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The anti-panic buying model”: How Bother and Wax/On are simplifying the weekly shop

Douglas Morton, Founder of Bother and Ben Hooper, Creative Partner at Wax/On on the power of collaboration, brand self-awareness and being inspired by disruption.

Izzy Ashton

Deputy Editor, BITE

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“I don’t think you can fail to be inspired in this environment,” says Douglas Morton as he unpacks the impact of the ongoing lockdown on businesses and individuals. Morton has a unique take on the crisis having recently launched Bother, a company he has founded which aims to simplify the way consumers’ do their weekly shop.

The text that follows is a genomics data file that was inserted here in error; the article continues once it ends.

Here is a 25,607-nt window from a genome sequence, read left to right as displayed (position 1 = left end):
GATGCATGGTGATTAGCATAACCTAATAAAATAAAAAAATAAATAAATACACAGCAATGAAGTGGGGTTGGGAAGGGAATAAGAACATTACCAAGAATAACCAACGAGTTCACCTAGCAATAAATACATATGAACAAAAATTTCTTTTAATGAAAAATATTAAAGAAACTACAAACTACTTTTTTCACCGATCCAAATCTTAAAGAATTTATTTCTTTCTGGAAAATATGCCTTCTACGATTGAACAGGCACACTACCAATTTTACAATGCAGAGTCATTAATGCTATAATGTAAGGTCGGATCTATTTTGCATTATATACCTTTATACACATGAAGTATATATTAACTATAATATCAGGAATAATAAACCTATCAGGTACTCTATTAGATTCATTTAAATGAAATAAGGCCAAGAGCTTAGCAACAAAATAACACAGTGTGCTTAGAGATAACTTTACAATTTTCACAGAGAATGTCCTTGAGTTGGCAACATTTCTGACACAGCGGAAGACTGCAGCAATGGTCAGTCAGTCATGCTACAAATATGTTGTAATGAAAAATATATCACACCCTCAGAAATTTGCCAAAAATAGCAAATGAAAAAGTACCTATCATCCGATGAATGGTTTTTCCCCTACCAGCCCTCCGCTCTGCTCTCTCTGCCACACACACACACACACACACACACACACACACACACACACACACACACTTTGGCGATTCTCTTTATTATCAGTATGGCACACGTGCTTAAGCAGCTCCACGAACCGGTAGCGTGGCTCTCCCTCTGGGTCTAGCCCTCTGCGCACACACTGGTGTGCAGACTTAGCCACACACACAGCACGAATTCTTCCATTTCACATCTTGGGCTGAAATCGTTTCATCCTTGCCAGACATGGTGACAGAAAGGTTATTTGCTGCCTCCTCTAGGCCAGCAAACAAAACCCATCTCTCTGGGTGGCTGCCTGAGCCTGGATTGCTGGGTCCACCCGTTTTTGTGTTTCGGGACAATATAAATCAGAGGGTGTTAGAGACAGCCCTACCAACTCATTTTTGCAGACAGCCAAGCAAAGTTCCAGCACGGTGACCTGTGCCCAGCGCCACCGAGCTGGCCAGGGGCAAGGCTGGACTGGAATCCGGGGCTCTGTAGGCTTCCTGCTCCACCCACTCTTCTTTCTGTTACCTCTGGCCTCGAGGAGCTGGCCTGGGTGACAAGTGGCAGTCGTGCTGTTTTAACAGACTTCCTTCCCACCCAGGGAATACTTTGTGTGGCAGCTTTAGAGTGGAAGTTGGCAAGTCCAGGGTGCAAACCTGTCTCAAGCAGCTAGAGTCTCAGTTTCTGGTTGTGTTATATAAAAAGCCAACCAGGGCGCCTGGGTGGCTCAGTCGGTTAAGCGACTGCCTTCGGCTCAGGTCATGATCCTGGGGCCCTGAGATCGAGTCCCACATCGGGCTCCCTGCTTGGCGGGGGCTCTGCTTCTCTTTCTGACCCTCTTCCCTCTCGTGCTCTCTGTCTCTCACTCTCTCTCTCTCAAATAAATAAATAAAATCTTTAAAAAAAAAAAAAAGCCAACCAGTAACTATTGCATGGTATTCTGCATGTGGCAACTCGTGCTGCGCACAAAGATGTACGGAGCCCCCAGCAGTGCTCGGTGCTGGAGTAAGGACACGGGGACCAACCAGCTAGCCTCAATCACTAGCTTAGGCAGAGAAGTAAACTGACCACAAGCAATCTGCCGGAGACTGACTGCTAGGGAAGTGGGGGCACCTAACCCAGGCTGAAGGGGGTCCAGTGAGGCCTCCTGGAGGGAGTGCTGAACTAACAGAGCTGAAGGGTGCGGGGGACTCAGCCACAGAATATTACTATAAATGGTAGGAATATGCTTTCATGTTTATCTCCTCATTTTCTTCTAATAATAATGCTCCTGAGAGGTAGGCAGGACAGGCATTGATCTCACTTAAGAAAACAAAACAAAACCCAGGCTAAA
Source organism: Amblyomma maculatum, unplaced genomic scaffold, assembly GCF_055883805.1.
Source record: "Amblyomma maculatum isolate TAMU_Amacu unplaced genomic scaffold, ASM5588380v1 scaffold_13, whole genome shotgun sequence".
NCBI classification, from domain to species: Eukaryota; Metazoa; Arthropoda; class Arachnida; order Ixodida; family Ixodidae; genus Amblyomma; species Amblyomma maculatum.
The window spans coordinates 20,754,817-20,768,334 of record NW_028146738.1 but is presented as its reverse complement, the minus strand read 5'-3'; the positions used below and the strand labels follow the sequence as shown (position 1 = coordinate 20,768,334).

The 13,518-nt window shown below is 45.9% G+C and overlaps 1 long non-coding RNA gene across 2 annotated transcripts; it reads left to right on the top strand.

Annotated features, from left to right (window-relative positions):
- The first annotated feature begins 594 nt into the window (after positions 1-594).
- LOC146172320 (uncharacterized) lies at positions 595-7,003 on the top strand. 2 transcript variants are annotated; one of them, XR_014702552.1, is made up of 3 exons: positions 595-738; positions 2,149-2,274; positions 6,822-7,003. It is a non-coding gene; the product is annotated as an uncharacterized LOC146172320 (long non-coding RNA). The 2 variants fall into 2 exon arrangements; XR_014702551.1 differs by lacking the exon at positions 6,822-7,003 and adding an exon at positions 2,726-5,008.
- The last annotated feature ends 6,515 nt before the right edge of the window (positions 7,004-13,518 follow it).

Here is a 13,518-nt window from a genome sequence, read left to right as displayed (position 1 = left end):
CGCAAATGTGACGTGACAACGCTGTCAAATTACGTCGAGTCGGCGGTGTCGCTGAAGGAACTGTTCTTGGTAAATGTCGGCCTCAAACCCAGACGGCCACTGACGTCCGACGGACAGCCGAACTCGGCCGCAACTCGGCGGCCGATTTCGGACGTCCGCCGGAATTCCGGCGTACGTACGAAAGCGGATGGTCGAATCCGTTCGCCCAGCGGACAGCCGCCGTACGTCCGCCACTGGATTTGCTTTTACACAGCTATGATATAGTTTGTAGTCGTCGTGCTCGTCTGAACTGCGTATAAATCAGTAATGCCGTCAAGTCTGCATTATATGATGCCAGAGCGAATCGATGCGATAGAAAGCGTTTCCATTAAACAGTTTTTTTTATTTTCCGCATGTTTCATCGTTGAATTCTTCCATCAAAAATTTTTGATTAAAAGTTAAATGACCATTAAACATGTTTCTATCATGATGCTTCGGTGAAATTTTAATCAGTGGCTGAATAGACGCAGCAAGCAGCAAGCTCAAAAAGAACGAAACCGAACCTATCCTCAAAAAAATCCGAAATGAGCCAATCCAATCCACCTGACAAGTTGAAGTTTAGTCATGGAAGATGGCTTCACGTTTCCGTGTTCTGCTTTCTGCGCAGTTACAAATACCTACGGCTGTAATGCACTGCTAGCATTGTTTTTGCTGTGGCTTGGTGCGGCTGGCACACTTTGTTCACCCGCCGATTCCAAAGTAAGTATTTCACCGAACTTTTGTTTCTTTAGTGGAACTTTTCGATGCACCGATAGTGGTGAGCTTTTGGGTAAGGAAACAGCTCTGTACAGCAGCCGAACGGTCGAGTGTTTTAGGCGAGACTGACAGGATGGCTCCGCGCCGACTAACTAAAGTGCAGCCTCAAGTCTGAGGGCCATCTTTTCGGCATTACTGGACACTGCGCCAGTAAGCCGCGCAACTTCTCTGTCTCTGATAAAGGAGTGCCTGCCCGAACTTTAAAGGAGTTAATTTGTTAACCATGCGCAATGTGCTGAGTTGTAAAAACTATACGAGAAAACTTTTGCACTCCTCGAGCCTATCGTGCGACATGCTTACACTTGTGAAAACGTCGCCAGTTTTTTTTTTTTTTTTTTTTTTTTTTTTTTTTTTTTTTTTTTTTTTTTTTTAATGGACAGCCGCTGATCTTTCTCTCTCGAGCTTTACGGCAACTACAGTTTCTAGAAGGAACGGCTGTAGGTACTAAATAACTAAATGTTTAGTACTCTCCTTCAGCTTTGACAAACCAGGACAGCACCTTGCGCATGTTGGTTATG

The average UK household spends 18.3 hours every month on grocery shopping. What Bother aims to do is help consumers reclaim that time by finding the best deals, for both the individual and the planet, and delivering boxes to people’s homes. Bother delivers the basics, it claims, so that people are free to shop more locally for the other bits and pieces they want to buy.

Morton sees the disruption this lockdown is causing as inspiring in itself, believing that there’s a real opportunity at the moment; “it’s a big reset button,” he adds. For the team at Bother, Morton says that working flexibly from each of their homes may have been a situation forced upon them by the ongoing lockdown, but “as a business, we don’t know anything different.”